On the other hand, I can’t help but wonder at the source of such vitriol directed at a request for prayer for a body divided, a prayer for unity so that the leadership so many seek can actually take place, a prayer that the divisions within the Council, mirroring the divisions within the denomination, can be healed by unity.  Not unity of vision.  Unity, rather through the Spirit who calls us to be the Body of Christ for the glory of the Father.  The statement was a humble admission of the weakness that flows from division, and a request that this particular organ of the church be strengthened through prayer.  I’m mystified by the dismissal of a request for prayer, the self-righteous posing, the demand for action even though what that action might be and what the consequences of such unnamed action might be is never made clear.

We are in the midst of a painful time in the United Methodist Church, although hardly the worst through which our denomination or its predecessors have traveled.  There is no way around it, either through setting aside politics, or acting without thought – and certainly without prayer – and removing the language from The Book of Discipline that we all find so offensive will not end the division, the acrimony, or the calls for action.  It is only one step in a far longer process, taking years, perhaps longer than the remainder of my lifetime to shake out.

Thus the need for prayer.  This is a long slog.  I first spoke out publicly against discrimination in ordination in 1988, at the tender age of 23.  It’s been a long haul for me, and I’ve watched friends I’ve loved leave the church and the ministry, people gifted and filled with the particular grace for ordained leadership, over the past quarter century.  This, however, doesn’t absolve me or anyone else from acting responsibly, from thinking clearly, and from praying continuously.

I said on Facebook that the reaction to a call to prayer such as the ones I’ve seen bespeaks a deeper malaise than division over the status of sexual minorities.  I think that’s the case.  Something seems to be rotting the heart of a people who would sneer at a request for prayer, and castigate those who support such a call to prayer.  The need for prayer, then, is even more necessary.  Our disunity has led too many of us to deafness to the first thing we all must do, as the people called Methodist.  We must be in prayer for one another.  We must be in prayer for the Council of Bishops.  We must be in prayer for those with whom we disagree.  We must be in prayer, praying without ceasing, trusting that though we do not know how to pray as we ought, that the Spirit will make of our groanings something pleasing to God.  Rejecting a call to prayer is rejecting the God who calls us, the God who saves us, the God who will perfect us in love.  Too many would rather be right than be in prayer.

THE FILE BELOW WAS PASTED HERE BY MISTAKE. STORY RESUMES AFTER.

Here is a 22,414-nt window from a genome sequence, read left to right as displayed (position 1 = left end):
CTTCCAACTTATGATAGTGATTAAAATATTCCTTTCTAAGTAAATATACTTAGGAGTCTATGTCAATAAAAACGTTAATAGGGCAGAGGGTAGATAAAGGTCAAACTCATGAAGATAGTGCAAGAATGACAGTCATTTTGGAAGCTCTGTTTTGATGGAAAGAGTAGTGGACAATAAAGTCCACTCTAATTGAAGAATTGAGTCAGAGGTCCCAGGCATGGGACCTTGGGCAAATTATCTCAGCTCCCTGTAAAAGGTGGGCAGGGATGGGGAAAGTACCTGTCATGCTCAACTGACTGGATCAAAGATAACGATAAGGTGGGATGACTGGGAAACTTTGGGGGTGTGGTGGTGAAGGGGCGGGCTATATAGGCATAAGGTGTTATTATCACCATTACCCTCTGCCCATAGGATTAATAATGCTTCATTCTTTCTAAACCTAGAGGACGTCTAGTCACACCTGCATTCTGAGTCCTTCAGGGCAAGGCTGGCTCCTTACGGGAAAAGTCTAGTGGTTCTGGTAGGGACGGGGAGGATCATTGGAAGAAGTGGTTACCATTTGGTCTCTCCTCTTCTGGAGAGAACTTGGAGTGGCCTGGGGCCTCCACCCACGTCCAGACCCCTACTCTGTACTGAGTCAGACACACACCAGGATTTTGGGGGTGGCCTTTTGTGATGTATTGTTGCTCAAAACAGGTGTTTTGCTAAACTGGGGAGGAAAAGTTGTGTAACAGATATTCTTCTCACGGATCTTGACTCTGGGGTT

I don’t know who’s right.  I hope I am.  I have faith that the Spirit will lead us through this mess and we come out the other side stronger, more faithful, more perfect in love and action than we have been in the past.  I do not, however, trust either my own motives or my own sense of righteousness.  Thus, the call to prayer, so that God’s will is done for the whole church.  If we can’t hear this, if we reject it out of hand as weak, as lacking leadership, as eschewing action – any action, although what that action might be, I say again, no one has made clear – then I fear far more for the United Methodist Church than our current disagreements over sexual minorities in the life of the denomination.  Something is very wrong with a people who reject a request for prayer.  Thus, I pray for us all.


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About gksafford

I'm a middle-aged theologically educated clergy spouse, living in the Midwest. My children are the most important thing in my life. Right behind them and my wife is music. I'm most interested in teaching people to listen to contemporary music with ears of faith. Everything else you read on here is straw.